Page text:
Guiding someone’s life transformation, whether large or small, can be a heady experience. Case in point, Aubrey wanted to graduate college magna cum laude. Realizing she might not attain this goal sent her into a tailspin. She faced numerous trials while attending school including taking three classes at once as well as recently recovering from an intense post-partum depression.
Meet Caitlin Williams, Aubrey’s InsideTrack coach. Caitlin helped Aubrey step back and recognize her accomplishments.
For many InsideTrack coaches, it’s precisely these moments that serve as their inspiration and motivation for their work. And helping college students is often more of a passion than simply a job.
Different Coaching Styles for Different Students
From an outsider’s perspective, hearing coaches speak with students might sound repetitious. Initial conversations may sound similar as the coaches introduce how InsideTrack coaching works and learn about students’ goals and aspirations. But every coach and every student is different: in order to appreciate the full value of a conversation, hearing both sides is key.
“They might all be students in the same school, but they’re there for different reasons and have different lives,” Williams said. “The ways they see themselves in the middle of it can be very different. I kind of shape the coaching to fit the student. Each coaching meeting is going to take a different shape.”
Building a Foundation for the Future
Coaches can aid students in making decisions, but their more important purpose is to give students tools to build a foundation of self-reliance for the future. This often means asking more in-depth, open-ended questions to discover root issues that might hamper the students in school and in life.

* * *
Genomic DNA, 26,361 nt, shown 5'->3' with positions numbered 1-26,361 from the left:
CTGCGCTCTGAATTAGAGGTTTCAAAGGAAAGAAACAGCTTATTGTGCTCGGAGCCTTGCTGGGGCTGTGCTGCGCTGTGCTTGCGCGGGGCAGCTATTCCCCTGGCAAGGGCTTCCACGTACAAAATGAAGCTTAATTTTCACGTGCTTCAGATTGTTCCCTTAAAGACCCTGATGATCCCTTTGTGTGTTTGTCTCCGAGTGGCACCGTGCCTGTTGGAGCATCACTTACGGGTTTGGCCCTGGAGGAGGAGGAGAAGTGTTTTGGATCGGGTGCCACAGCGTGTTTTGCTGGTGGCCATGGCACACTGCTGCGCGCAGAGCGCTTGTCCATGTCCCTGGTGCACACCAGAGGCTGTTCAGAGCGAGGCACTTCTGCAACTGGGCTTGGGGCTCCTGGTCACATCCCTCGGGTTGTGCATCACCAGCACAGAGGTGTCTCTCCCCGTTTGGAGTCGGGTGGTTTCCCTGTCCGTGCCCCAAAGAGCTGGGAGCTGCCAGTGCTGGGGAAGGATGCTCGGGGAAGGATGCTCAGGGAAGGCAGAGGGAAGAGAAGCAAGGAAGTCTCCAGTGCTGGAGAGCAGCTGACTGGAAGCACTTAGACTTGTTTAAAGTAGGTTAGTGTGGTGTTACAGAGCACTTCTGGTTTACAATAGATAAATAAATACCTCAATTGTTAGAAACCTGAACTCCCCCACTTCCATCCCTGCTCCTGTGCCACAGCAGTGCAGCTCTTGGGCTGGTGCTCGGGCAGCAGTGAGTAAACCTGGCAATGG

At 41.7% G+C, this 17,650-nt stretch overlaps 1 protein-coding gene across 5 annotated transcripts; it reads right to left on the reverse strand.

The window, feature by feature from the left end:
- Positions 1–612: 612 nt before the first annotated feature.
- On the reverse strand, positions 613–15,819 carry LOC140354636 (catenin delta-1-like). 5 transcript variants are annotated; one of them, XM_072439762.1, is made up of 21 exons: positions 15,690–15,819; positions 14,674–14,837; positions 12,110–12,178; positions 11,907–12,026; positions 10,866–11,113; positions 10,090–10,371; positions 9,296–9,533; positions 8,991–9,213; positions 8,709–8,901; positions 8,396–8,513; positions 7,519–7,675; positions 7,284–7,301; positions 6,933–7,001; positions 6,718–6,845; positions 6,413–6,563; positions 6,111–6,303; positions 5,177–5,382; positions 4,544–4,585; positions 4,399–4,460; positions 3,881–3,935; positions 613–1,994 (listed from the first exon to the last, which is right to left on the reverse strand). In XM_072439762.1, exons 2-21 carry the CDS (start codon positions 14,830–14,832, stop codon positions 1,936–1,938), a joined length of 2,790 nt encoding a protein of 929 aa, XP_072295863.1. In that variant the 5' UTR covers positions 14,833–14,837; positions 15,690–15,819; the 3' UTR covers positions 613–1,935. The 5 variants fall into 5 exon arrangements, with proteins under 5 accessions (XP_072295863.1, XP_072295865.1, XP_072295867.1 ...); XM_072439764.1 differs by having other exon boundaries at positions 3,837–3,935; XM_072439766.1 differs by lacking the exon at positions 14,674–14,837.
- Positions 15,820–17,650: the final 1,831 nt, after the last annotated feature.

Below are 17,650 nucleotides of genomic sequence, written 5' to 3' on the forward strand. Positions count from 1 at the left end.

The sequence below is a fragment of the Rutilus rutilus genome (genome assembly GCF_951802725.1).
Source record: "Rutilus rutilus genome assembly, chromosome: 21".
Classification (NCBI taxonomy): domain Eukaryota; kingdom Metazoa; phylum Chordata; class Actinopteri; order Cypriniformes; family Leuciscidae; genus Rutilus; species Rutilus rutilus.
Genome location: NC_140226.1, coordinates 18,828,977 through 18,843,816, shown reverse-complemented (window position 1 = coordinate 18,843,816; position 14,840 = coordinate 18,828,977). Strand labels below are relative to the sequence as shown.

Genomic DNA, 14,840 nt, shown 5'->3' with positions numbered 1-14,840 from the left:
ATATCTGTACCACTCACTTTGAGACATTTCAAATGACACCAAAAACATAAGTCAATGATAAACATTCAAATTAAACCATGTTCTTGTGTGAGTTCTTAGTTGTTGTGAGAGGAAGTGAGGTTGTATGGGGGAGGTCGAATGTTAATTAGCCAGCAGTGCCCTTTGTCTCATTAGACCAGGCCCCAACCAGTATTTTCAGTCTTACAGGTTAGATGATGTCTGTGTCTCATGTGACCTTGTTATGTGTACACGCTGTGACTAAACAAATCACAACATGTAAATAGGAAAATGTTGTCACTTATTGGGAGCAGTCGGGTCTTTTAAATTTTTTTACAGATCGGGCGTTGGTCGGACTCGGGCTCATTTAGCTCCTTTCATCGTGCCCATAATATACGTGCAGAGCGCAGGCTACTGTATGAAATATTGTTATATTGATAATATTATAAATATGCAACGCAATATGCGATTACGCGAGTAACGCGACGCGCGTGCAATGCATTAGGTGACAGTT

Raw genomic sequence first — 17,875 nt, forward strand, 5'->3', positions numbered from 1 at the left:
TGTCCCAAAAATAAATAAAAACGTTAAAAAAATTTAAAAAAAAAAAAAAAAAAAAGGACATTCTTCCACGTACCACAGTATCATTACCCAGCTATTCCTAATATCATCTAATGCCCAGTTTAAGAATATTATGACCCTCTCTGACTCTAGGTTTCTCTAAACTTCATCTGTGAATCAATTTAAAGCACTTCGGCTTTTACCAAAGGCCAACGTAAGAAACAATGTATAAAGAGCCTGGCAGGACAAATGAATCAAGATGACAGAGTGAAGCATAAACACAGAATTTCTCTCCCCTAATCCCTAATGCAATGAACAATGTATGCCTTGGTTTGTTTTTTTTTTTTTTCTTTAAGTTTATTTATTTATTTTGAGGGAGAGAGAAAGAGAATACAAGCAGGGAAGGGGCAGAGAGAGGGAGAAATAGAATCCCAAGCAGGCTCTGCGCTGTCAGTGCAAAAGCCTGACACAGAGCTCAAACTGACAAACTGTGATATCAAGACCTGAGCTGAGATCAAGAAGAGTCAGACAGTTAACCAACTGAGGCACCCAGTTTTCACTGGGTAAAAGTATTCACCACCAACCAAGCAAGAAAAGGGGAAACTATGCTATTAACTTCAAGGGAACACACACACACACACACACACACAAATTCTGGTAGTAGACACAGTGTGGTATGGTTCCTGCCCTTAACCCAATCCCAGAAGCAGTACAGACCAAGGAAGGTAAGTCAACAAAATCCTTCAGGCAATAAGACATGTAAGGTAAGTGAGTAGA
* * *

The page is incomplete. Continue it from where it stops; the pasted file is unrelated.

Helping students conquer root issues can not only help them with school, but it gives them tools to help solve their own problems in the future. Even a single conversation can have a tremendous impact.
The Dynamic Art of Coaching
Whether they’re working with undergraduate or graduate students, those who are already in school or contemplating applying, coaches agree that they want to help people and learn their stories. To some, it might sound easy, but it’s an art form that requires constant practice, development and adjustments. Coaches come from a variety of backgrounds from enrollment services at a university, to theater to running a bike shop.
Williams says she has to remember she’s working with people, and that coaching is a dynamic art.
“We’re not working magic,” she said. “Sometimes they’re ready to move forward and sometimes they’re not. You have to know when to give it a rest and when to give them a push.”